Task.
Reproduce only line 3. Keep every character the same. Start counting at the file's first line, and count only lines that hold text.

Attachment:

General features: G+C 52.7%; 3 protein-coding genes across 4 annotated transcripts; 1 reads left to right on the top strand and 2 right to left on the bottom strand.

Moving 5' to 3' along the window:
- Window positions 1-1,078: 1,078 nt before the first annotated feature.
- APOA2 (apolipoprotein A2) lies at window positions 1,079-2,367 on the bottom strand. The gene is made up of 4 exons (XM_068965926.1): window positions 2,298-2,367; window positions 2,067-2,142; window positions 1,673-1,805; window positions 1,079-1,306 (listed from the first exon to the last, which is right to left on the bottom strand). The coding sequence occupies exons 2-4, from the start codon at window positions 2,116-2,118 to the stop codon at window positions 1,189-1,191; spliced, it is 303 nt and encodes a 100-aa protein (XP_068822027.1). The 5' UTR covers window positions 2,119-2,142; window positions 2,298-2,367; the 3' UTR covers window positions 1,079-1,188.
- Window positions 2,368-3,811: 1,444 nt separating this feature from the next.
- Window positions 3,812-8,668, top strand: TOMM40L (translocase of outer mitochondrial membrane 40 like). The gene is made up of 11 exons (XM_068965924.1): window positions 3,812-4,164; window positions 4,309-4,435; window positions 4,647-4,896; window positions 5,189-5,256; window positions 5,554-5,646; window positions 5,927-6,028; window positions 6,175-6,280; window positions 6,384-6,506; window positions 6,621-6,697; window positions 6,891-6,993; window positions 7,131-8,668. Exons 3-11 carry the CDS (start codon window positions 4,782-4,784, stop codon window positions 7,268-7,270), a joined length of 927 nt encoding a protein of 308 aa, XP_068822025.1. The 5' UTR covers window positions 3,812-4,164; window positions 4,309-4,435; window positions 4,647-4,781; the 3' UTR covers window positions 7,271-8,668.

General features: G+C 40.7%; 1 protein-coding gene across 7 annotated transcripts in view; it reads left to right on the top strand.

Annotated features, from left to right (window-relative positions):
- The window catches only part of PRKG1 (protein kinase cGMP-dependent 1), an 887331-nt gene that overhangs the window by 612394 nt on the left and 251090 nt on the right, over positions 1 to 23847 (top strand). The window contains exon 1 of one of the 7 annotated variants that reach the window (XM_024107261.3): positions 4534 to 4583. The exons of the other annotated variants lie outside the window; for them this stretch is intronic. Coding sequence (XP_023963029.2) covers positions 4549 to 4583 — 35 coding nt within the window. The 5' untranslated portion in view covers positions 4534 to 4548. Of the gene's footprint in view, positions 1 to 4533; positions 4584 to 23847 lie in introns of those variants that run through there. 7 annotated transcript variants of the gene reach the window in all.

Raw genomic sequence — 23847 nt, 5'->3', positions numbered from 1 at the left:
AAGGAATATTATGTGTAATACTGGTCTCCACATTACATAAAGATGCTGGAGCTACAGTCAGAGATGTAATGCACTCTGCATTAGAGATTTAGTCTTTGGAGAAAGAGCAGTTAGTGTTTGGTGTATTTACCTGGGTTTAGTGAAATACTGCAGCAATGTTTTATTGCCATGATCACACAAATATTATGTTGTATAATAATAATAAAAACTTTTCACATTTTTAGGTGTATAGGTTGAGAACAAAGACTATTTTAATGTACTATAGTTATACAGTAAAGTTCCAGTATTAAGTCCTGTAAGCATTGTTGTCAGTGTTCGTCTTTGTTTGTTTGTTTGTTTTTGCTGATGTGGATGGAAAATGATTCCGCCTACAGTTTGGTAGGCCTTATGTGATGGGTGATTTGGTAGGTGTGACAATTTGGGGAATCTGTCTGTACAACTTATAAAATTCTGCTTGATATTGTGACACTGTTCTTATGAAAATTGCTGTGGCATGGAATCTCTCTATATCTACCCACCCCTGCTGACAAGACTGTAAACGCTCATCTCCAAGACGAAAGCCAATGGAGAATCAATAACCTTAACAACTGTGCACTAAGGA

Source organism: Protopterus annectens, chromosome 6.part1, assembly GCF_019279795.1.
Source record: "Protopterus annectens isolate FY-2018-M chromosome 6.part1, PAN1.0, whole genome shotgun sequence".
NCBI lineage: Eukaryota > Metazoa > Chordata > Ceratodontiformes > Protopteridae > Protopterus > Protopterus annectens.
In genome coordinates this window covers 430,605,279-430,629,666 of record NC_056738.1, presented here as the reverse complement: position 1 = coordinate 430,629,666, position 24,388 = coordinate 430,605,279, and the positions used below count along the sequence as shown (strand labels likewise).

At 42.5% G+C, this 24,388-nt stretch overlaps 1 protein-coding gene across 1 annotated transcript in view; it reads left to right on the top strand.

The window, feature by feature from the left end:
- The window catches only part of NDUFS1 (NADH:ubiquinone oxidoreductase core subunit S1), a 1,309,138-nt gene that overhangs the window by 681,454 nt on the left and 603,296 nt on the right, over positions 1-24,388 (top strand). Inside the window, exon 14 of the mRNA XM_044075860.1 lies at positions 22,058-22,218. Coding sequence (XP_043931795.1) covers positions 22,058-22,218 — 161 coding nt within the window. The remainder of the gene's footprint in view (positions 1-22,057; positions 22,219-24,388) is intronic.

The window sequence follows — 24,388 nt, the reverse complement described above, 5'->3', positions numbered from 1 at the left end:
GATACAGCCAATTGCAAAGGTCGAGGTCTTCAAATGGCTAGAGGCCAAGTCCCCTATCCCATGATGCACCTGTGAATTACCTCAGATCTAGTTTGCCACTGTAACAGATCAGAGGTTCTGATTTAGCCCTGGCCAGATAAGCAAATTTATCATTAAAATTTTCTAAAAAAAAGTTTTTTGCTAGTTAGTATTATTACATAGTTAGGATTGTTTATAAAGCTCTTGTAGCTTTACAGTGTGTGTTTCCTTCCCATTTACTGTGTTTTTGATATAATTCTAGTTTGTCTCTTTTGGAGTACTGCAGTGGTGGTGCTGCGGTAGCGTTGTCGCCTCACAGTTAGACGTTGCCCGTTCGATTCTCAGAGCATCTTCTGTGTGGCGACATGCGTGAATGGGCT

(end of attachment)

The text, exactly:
- Window positions 1-1,078: 1,078 nt before the first annotated feature.